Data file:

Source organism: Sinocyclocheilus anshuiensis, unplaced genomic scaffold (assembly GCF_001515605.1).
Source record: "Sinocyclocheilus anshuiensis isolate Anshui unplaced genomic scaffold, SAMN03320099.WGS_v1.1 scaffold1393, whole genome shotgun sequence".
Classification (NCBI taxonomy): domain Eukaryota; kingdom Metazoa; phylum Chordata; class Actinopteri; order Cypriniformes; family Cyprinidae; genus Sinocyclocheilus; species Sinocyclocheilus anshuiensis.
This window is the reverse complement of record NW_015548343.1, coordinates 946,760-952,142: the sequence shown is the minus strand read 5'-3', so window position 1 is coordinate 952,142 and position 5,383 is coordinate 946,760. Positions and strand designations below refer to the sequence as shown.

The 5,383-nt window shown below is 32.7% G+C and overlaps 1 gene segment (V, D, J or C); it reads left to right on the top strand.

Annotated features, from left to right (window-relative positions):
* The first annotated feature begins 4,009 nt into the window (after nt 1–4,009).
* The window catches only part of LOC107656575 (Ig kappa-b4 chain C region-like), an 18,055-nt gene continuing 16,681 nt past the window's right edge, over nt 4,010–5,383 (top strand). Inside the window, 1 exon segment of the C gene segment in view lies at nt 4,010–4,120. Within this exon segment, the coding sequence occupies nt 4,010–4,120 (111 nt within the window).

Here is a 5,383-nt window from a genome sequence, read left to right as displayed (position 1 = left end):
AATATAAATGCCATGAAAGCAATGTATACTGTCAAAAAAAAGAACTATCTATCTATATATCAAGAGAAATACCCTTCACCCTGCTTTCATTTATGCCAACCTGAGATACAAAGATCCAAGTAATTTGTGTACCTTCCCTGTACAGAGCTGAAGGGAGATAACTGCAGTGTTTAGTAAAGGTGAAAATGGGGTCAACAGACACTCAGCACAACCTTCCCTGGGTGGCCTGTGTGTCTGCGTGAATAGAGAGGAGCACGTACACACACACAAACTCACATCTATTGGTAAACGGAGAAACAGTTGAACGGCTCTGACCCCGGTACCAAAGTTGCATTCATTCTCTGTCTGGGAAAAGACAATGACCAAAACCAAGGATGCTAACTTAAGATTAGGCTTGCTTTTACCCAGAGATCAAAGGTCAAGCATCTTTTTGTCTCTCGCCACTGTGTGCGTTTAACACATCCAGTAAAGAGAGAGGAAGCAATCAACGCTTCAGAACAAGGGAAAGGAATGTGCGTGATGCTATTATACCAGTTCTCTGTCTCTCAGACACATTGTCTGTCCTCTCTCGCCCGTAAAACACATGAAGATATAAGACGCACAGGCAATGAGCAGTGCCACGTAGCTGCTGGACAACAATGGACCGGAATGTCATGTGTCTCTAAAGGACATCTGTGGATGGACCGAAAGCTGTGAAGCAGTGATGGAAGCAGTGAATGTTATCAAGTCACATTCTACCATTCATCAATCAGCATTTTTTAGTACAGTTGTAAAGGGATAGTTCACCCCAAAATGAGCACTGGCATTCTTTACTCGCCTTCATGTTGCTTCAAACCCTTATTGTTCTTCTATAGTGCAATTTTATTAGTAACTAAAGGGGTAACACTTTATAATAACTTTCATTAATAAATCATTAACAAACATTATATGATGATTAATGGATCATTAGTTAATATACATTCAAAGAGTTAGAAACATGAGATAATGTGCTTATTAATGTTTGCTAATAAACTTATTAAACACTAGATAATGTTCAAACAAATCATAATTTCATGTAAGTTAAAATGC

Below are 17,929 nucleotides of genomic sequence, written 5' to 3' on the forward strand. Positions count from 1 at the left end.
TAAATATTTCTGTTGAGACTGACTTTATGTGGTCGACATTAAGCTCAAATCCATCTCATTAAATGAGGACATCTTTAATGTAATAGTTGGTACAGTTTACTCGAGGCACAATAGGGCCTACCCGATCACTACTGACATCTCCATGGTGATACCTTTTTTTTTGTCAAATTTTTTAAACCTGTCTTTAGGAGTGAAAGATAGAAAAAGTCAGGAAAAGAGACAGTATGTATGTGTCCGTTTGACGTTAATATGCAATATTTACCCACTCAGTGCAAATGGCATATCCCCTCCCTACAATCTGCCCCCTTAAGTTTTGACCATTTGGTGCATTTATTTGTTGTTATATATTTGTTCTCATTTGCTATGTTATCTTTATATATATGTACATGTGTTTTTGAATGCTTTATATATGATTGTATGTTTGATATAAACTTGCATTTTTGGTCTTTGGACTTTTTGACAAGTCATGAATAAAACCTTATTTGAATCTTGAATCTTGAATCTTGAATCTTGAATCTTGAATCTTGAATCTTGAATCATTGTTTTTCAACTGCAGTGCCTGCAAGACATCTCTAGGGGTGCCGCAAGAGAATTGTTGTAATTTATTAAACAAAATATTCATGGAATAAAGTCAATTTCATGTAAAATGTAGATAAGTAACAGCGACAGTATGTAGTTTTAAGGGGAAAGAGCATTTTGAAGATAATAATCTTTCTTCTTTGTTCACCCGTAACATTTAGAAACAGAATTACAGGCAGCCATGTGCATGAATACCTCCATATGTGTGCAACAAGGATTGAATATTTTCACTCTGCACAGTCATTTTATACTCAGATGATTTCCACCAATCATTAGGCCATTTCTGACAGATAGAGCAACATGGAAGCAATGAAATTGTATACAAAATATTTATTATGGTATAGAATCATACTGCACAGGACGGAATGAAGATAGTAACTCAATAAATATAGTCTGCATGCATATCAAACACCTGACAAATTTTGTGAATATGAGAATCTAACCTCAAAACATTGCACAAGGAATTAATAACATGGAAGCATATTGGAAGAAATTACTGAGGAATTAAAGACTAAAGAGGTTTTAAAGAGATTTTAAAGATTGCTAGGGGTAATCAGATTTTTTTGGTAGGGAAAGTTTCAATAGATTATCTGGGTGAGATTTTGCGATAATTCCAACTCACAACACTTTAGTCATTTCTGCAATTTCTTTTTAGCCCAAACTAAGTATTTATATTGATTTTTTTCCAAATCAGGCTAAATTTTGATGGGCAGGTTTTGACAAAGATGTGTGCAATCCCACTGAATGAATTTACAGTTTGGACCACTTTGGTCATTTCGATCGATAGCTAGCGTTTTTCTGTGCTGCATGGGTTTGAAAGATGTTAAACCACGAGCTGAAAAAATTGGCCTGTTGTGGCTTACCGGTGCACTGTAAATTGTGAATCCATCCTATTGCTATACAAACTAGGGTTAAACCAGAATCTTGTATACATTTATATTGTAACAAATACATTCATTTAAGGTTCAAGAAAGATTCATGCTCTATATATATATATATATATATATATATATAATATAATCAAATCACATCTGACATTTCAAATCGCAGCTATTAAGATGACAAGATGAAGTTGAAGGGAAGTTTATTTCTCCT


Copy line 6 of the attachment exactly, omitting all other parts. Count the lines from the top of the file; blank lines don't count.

Annotated features, from left to right (window-relative positions):